My colleague at work Jake R mentioned what he called the “Social Media model” of citation. He also admitted that the analogy may be weak and there may be some truth to that. Like any analogy, it’s intent is not to represent the reality precisely and entirely accurately. Analogies are meant to provide a broad point of reference and assist in understanding a concept by tying it to something that’s already understaood.
I’ve taken his analogy and expanded it a little bit. It may or may not be better than his was. Since his presentation was actually one on plagiarism in an academic setting, I decided it was extremely important to indicate where the idea originated and it would be ironic (not to mention unethical) if I failed to note it where the idea originated.
Of course, ideas can’t be copyrighted and there’s nothing to stop one from taking an idea or concept and writing about it and failing to note from where the idea originated. Whether it’s ethical is another matter entirely.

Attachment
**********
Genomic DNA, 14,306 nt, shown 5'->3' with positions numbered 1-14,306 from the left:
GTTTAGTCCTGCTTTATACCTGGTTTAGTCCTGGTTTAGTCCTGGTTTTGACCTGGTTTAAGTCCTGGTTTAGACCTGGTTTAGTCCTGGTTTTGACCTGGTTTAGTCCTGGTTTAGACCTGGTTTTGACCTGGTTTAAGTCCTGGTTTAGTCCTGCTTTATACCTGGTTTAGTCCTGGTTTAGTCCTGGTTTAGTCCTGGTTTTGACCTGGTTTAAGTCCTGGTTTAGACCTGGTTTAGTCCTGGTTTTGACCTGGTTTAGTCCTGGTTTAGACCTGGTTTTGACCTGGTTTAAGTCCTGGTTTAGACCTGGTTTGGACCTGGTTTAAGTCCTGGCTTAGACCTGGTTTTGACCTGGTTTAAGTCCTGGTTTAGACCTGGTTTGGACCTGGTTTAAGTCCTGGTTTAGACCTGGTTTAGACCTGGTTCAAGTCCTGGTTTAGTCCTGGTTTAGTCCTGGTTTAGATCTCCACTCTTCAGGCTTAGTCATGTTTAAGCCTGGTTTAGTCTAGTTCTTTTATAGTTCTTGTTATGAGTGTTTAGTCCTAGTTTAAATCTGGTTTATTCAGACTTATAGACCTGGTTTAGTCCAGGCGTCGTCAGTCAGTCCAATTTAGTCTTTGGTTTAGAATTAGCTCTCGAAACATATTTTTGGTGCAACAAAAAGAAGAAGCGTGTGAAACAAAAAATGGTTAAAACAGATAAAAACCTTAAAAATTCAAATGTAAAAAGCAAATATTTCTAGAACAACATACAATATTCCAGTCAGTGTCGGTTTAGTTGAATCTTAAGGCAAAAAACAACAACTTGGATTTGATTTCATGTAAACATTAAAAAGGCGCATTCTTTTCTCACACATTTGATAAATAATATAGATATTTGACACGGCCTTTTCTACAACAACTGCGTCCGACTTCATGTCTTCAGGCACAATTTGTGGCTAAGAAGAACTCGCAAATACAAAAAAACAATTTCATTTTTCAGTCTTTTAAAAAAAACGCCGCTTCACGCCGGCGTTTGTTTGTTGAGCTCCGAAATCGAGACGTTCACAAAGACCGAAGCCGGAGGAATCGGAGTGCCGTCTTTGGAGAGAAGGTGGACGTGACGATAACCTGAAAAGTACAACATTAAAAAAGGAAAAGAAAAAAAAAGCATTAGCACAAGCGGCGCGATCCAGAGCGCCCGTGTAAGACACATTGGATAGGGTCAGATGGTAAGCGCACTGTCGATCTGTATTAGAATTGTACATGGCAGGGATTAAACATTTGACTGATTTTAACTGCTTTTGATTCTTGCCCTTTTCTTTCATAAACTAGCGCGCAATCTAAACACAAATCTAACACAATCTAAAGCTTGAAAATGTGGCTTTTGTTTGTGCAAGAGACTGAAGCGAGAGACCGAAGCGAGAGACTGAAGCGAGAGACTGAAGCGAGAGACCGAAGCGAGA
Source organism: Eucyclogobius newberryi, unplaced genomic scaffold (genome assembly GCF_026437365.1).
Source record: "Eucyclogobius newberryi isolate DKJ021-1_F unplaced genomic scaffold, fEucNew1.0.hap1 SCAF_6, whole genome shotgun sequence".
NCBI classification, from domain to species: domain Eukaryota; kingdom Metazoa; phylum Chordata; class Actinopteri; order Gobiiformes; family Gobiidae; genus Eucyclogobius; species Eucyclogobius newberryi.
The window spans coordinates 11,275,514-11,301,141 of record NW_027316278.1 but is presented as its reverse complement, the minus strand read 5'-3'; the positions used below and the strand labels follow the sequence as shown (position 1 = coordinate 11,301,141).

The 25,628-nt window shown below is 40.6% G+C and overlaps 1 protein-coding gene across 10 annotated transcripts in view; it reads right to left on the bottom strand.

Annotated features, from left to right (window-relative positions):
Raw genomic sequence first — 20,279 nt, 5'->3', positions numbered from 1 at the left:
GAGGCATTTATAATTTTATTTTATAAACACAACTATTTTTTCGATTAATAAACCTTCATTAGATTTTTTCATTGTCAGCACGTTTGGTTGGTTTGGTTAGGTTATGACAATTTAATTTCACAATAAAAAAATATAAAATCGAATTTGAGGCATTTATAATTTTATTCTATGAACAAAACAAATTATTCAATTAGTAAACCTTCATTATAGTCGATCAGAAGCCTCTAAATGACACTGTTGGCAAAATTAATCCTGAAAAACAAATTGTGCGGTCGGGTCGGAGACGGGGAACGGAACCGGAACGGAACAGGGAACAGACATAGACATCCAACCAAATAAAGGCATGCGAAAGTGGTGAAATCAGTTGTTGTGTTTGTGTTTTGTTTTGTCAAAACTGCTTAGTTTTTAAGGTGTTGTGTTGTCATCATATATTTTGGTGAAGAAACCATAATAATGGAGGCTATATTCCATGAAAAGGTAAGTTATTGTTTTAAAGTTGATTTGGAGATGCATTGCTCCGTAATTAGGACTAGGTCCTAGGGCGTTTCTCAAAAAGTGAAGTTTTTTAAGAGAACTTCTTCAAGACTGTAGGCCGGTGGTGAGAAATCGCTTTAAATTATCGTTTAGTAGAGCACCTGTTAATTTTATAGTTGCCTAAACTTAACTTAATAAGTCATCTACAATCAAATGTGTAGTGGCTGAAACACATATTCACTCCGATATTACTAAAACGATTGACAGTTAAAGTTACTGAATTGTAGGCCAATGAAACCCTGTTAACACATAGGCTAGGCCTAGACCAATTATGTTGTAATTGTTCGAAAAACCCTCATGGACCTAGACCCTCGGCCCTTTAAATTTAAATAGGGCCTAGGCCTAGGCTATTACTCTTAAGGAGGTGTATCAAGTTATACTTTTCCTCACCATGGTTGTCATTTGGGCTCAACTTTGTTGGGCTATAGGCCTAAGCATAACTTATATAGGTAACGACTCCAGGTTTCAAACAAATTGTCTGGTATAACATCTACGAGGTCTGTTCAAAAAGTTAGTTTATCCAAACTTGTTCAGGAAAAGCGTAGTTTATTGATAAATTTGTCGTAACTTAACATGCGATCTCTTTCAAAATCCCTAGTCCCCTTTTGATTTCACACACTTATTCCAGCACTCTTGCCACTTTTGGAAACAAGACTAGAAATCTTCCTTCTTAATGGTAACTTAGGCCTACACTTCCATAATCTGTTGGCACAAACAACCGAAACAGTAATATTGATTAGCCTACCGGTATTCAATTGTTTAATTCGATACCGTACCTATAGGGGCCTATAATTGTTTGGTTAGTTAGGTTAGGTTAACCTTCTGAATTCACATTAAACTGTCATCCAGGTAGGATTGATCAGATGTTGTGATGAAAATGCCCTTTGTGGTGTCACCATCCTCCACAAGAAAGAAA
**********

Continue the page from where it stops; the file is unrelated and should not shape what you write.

Jake was talking about “papers” in college courses, but genealogical writing falls into that broad category. Since I teach mathematics, CLEPPed out of a year of freshman composition, CLEPPed out of virtually all my humanity and social science credits, my college writing experiences are somewhat limited. Jake’s analogy was intended to really make the broad concept of citation understandable to those who might never have seen the need for it. And those of us in genealogyland now there are individuals who do not yet see the need for citation either.
- the paper–that’s a like a discussion on Facebook or other social media platforms
- your sources–that’s your friends list (or members of the group)
- forwards (or previous responses shown in the thread or email)–those are your specific quotes
- your forward/sharing snippets of the comments of others (those are the specific items you use in an argument)
- hashtags-those are subject headings?
Note: Jake had a cute illustration for his PowerPoint slide. I’m not using that image here. His use of it probably falls under “fair use” in an academic setting–note I said “probably.” My use here would not.
Those with an interest in genealogical citation theory can take a look at the “Books on my Shelf.”